Key points

In January 2018, the government decided to invest 10 billion euros in a “fund for disruptive innovation”, thus fulfilling a campaign promise. Nevertheless, the fund’s operation methods have not yet been specified. It will be implemented within Bpifrance, the French public investment bank and ECA, and only the yields of the fixed assets (€200-300 million) will be invested every year.

The various tax measures targeting companies in Emmanuel Macron’s program were implemented with the Finance bill for 2018: trajectory of the decline in corporate tax, transformation of the CICE (tax credit for employment and competitiveness) into a permanent cut in payroll taxes in 2019, preservation of the Tax Credit for Research (CIR) and Innovation (CII), along with a structure for new innovative companies, Jeunes Entreprises Innovantes (JEI). However, none of the above seems specifically focused on industry.

The “Pacte” bill, which will be discussed in Spring 2018 in Parliament, must be one the pillars of the government’s economic policy. Its objective is to foster the growth of companies, in particular SMEs and intermediate-sized enterprises (ETI), as well as to associate employees to their success, through a set of tax and regulatory measures. While it will directly impact the industrial sector (41% of SME/ETI employees work in industry, according to Institut Montaigne’s report), this bill primarily targets the “business world” as a whole.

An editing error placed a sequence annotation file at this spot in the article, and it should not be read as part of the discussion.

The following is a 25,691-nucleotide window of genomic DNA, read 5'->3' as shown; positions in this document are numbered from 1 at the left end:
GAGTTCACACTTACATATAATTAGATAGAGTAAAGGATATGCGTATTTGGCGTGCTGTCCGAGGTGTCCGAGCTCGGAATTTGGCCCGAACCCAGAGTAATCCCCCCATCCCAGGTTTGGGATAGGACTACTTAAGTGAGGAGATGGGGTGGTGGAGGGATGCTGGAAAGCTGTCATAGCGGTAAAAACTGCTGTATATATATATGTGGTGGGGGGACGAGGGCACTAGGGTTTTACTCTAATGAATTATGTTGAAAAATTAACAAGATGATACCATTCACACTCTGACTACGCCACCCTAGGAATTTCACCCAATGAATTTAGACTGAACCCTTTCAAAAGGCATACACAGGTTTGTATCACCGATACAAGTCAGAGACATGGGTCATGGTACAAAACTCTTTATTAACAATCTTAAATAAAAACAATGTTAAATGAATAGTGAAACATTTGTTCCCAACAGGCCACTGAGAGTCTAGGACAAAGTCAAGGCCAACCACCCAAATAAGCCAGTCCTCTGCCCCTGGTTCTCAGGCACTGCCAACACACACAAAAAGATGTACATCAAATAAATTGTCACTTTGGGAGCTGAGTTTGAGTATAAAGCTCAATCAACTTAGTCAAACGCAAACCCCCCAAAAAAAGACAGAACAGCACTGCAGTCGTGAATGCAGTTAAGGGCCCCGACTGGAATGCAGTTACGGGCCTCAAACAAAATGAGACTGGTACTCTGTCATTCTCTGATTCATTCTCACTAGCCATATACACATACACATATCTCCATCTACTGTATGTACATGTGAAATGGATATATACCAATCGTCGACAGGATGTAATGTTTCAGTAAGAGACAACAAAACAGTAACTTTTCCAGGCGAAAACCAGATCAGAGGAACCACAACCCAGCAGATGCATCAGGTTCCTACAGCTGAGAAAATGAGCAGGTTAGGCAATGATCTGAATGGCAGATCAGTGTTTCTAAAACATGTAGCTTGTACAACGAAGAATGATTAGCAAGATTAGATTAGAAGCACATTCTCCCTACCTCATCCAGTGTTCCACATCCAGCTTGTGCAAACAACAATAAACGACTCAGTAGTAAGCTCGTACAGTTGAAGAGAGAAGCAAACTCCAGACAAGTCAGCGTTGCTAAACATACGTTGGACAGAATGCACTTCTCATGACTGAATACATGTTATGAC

On 20 November 2017, Prime Minister Edouard Philippe launched the strengthened National Industry Council (CNI), with a tightened executive committee. Later, in February, he drew a list of 10 strategic sectors committees (CSF), the role of which is “to identify the sector’s key issues and the reciprocal commitments of both the State and the industrialists, to issue proposals for concrete actions and monitor their implementation”.

Key numbers:
  • €5.5 billion  distributed to more than 18,000 companies: that is what the Research Tax Credit (CIR) represented for public finances in 2017.